Mother and daughter  brushing teeth together

Oral Health for Kids: Easy Steps For a Great Smile

If you're not sure where to start when it comes to teaching good oral care habits to your child, don't worry! Just like any new skill, it's important to start simple and help them learn the basics. Plus, oral hygiene instructions for children are similar to your own adult oral care routine. To help your children protect their teeth and gums, and significantly reduce their risk of getting cavities, teach them to follow these steps:

  • Brush twice a day to improve oral hygiene.
  • Floss daily to remove plaque before it can harden into tartar.
  • Eat a well-balanced diet that limits starchy or sugary foods.
  • Use dental products that contain fluoride, including toothpaste.
  • Make sure that your child is drinking water with the appropriate level of fluoride.
  • Take your child to the dentist for regular checkups and professional cleanings.


How do I get my child excited to brush their teeth?

Dental health for kids starts with brushing up on brushing techniques. The good news? It's easy to make brushing fun for kids; all you need is a little creativity. Try reading a 2-minute story in a funny voice or giving a sticker on a reward chart. Once you've got a plan to help motivate them to brush, make sure to follow these simple steps:

  • Encourage brushing for 2 minutes twice a day, in the morning and before they go to bed.
  • Use a pea-sized dab of ADA-accepted fluoride toothpaste for children ages 3-6. Take care that your child does not swallow the toothpaste.
  • Clean the outer surfaces of their upper teeth, then their lower teeth.
  • Clean the inner surfaces of their upper teeth, then their lower teeth.
  • Clean the chewing surfaces of all teeth.
  • It's always fun to brush the tongue! Plus, it keeps breath fresher with a cleaner, healthier mouth.

When should my child begin flossing?

Because flossing removes food particles and plaque between teeth that brushing misses, you should floss for your children beginning at age 4. By the time they reach age 8, most kids can start flossing for themselves. Check out these five simple steps to a flawless floss.

Are dental sealants effective protection against cavities?

Absolutely! According to the ADA, sealants have been shown to reduce the risk of decay by nearly 80% in molars. Dental sealants act as a highly-effective barrier against decay. Applying sealants is painless and can be performed in one dental visit. Ask your dentist about the benefits of sealants for your child's teeth.

What is fluoride, and is my child getting the right amount?

Fluoride is a naturally occurring mineral and is used in most oral care products like toothpaste to strengthen tooth enamel and prevent tooth decay. In many municipal water supplies, a safe and effective fluoride amount is added for proper tooth development. If your water supply, municipal, well, or bottled, does not contain fluoride, ask your dentist or pediatrician about whether your child may benefit from a daily fluoride supplement. Learn more about fluoride and how to make sure your child is getting the right amount.

How important is diet to my child's oral health?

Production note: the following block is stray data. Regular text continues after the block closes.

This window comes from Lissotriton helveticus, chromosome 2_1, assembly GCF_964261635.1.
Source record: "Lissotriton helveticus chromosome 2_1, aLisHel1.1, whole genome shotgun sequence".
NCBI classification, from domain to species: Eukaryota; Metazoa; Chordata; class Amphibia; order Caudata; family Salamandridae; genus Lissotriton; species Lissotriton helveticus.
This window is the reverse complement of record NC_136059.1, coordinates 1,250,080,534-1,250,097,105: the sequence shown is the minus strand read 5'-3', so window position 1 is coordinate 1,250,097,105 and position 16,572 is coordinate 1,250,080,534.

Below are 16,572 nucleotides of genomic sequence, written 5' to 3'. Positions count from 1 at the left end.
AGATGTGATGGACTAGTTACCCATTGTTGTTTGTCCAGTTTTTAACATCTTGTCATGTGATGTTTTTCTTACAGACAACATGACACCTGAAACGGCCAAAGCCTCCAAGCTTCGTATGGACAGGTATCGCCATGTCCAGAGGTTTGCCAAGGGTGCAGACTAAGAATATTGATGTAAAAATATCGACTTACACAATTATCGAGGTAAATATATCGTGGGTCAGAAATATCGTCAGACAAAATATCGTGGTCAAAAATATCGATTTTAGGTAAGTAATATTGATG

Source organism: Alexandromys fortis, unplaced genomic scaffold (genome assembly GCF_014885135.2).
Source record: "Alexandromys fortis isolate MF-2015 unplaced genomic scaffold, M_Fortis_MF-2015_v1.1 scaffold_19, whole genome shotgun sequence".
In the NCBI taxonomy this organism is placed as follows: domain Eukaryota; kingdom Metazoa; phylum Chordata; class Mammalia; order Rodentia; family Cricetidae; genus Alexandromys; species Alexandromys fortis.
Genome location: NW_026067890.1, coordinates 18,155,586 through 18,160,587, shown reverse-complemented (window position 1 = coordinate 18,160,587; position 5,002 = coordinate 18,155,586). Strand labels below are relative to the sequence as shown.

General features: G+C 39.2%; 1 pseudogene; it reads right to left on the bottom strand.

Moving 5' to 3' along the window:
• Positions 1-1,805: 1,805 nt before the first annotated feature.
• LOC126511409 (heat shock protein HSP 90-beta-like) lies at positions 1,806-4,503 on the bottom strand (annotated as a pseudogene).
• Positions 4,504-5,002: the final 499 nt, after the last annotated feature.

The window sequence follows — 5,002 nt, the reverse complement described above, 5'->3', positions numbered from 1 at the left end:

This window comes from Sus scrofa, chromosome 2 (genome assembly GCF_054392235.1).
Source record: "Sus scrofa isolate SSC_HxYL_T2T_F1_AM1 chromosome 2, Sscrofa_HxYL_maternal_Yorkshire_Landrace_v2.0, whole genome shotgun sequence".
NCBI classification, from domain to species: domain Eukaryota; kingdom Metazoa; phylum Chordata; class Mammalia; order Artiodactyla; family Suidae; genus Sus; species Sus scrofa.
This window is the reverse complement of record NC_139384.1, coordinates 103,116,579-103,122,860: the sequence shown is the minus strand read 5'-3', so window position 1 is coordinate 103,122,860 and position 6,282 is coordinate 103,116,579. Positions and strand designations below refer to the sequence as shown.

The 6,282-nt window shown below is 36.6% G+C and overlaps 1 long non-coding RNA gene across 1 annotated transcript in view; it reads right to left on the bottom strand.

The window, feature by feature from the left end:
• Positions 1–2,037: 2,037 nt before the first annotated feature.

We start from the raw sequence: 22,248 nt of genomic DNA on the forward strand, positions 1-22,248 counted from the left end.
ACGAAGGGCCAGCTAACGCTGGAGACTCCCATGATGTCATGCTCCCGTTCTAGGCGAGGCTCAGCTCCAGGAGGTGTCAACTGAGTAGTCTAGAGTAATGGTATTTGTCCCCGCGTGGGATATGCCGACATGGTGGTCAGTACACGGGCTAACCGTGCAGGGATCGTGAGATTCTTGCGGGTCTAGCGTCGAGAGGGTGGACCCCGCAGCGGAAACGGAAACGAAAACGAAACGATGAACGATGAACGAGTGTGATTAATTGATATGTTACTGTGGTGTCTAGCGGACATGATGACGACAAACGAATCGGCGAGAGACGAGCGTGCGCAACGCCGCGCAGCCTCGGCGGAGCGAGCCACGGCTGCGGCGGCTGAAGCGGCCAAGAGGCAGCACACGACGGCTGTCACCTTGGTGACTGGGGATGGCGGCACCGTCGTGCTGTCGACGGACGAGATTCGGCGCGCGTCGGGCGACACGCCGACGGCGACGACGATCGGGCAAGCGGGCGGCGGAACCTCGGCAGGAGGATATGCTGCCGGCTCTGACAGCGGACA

A balanced diet is critical for your child to develop strong, healthy teeth. However, this doesn't mean it's time to ban their favorite snacks and treats! When they enjoy these foods, try to limit them as snacks and instead serve them as part of their meal. The extra saliva produced during meals helps rinse the acid-creating sugar and starches from the mouth. A child's diet should include a full range of vitamins and minerals, plenty of calcium, phosphorous, and proper levels of fluoride.

What should I do if my child chips, breaks, or knocks out a tooth?

Accidents happen, but with any injury to your child's mouth, such as a broken, cracked, or chipped tooth, you should contact your dentist immediately so they can determine the appropriate treatment. If possible, keep any part of the tooth that has broken off and take this with you to the dentist.

If a tooth is completely knocked out of the mouth by an injury, keep it moist and take the tooth to your dentist right away if possible. Handle the tooth as little as possible — do not wipe or otherwise clean the tooth. Store the tooth in milk, or use a tooth preservation product until you get to a dentist. It may be possible for the tooth to be placed back into your child's mouth.

Great dental health for kids starts with setting a good example. Taking care of your teeth sends a message that your children's oral health is something to be valued. Remember, anything that makes taking care of teeth fun, like brushing along with your child or letting them choose their own toothbrush, encourages proper oral care. Start teaching these habits early, so you can help set your child up with a bright, healthy smile for their whole life.

This article is intended to promote understanding of and knowledge about general oral health topics. It is not intended to be a substitute for professional advice, diagnosis or treatment. Always seek the advice of your dentist or other qualified healthcare provider with any questions you may have regarding a medical condition or treatment.

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